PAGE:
Creed Continue To Play Second Fiddle On Billboard Chart

This week's figures mark first time since holidays a handful of albums saw a sales increase.

For the second week in a row, Alan Jackson's Drive paves the way for the top 200 albums in the country. The country singer's latest album will again sit atop the Billboard 200 albums chart, with sales of more than 230,000 copies, according to SoundScan figures released Wednesday (January 30). Much of the LP's success can be attributed to Jackson's fast-rising single, "Where Were You (When the World Stopped Turning)," a tune he wrote after the events of September 11.

Although the weekly tally dropped by more than 200,000 copies, Drive was still the frontrunner, coming in ahead of next week's #2 album, Creed's Weathered, by more than 110,000 copies. Following an eight-week run at the top before being bested by Drive, Weathered sold more than 119,000 copies last week.

This week's figures mark the first time since the holidays that a handful of albums actually saw a sales increase, and Ludacris' Word of Mouf is the highest-charting album among the modest pack to lay claim to that feat. The Atlanta rapper's second major-label release experienced a sales bump of more than 6,000 copies to take a step up the chart to #4, with more than 81,000 copies sold.

Other albums in next week's top 20 to show retail improvement include Puddle of Mudd's Come Clean and the soundtrack to the film "I Am Sam." The first band signed to Fred Durst's Flawless Records augments last week's figures by more than 5,000 to advance a place to #17, no doubt thanks to the crossover radio play of Come Clean's second single, "Blurry," which has been receiving spins on Hot AC and Pop stations. Meanwhile, the 17-song soundtrack to the Sean Penn-Michelle Pfeiffer flick, composed of Beatles covers by Aimee Mann ("Two of Us"), Rufus Wainwright ("Across the Universe") and Eddie Vedder ("You've Got to Hide Your Love Away"), among others, will come in at #20, with nearly 8,000 more in sales.

Stagnancy pervades the rest of the top 20, as most albums will change position by only one place — if at all — while encountering a minor decrease in sales. Rounding out the top 10 will be Nickelback's Silver Side Up, dropping a place to #5; Ja Rule's Pain Is Love, maintaining a #6 home; Nas' Stillmatic, holding at #7; Usher's 8701, stable at #8; Pink's Missundaztood, steady at #9; and the soundtrack to "O Brother, Where Art Thou?" stepping up a slot to #10.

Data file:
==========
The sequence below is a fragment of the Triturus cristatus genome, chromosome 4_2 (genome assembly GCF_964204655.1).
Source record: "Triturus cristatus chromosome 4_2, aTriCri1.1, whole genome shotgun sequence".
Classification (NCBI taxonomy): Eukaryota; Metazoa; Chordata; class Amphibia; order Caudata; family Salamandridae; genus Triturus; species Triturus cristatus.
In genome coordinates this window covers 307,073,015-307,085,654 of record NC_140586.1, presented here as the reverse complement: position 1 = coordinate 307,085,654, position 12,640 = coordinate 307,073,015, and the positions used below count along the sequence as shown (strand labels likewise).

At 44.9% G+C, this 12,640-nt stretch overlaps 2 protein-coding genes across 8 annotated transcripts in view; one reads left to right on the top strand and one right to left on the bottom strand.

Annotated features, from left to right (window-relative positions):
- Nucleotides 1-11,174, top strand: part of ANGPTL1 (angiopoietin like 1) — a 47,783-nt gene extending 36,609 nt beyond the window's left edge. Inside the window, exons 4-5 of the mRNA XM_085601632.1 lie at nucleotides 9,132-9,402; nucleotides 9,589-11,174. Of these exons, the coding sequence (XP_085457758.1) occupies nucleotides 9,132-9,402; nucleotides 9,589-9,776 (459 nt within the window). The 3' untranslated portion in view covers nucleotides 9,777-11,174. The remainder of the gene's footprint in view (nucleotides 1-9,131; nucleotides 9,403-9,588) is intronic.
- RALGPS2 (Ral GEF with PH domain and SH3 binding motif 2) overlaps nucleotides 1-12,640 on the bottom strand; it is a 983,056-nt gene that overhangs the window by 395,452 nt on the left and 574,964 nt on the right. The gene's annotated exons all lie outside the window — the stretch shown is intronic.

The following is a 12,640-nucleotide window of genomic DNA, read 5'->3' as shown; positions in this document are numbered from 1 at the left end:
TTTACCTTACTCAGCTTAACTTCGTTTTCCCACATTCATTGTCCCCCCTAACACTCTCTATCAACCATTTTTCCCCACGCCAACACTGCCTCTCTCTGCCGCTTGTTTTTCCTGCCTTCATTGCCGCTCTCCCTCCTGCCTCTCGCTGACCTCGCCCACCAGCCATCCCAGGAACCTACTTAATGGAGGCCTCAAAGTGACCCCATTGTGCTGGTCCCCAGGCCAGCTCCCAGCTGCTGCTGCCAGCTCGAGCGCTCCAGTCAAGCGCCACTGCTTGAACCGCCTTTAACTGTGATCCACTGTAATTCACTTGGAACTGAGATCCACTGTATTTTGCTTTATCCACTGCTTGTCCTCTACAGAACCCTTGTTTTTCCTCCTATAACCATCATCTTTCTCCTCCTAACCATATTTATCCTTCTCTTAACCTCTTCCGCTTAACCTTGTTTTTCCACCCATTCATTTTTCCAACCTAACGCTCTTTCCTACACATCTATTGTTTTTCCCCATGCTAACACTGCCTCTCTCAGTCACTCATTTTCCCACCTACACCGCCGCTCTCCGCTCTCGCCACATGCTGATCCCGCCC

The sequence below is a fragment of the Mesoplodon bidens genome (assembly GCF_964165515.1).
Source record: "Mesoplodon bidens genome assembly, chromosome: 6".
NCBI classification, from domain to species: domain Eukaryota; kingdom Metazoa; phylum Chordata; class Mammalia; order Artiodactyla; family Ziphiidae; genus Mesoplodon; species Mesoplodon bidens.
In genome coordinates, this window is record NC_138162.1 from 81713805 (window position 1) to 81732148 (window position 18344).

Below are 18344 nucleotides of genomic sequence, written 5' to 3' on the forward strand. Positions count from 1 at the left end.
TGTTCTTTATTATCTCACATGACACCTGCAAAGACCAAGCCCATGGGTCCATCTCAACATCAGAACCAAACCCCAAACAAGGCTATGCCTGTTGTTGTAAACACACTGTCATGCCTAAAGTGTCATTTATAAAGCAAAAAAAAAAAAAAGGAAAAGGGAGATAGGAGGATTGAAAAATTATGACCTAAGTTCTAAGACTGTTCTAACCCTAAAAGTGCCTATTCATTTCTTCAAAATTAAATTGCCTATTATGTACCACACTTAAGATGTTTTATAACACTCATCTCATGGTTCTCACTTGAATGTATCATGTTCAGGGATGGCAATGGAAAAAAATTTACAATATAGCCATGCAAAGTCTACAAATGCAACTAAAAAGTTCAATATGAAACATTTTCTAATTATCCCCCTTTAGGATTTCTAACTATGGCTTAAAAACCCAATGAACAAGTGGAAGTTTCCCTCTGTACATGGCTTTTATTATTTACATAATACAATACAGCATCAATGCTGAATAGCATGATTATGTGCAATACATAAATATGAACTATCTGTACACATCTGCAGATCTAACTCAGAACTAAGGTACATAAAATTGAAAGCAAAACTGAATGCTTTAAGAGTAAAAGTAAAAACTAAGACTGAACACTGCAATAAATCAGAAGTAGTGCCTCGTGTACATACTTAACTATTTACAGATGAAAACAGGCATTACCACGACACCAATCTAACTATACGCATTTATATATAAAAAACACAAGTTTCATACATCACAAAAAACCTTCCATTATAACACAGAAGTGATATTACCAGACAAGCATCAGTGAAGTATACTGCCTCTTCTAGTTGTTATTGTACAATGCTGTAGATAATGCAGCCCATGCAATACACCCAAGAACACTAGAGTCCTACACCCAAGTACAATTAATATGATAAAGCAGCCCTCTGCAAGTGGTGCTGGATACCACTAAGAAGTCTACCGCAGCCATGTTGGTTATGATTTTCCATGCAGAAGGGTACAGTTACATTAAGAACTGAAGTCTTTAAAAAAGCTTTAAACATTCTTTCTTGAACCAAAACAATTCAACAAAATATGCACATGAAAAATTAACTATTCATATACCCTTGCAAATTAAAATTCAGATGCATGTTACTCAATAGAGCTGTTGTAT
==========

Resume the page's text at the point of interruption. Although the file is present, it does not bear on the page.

Much larger leaps occur further down the chart, led by Hoobastank's self-titled debut, which will advance 15 places to #25 thanks to a sales increase of almost 10,000. New York rockers the Strokes, behind their "Saturday Night Live" performance on January 19 and the success of the single "Last Nite" at radio, will occupy the #33 position, making a 30-slot jump with a sales boost of more than 11,000 copies.

The biggest chart vault, however, comes courtesy of pop singer Mandy Moore, who contributes four songs to the soundtrack for "A Walk to Remember," a film in which she also stars. With the movie now in theaters, the 13-track LP will rocket 125 places to #56, while nearly tripling last week's sales figures. Moore's media prominence has also helped her self-titled third album re-enter the top 200 at #186, with more than 7,000 in sales.

Nine Inch Nails' first live album, And All That Could Have Been, will debut on next week's chart in two positions. A limited-edition deluxe package of the LP — containing the live album, recorded during 2000's Fragility 2.0 Tour, as well as Still, a companion disc of alternate studio takes — comes in at #26, with more than 33,000 sold; while the live album alone will land at #37, moving 28,000 copies.

Other notable debuts include Bad Religion's The Process of Belief at #49; the country-rock compilation Goin' South, Volume 2 at #122; and Houston MC Lil Keke's Platinum in Da Ghetto at #123.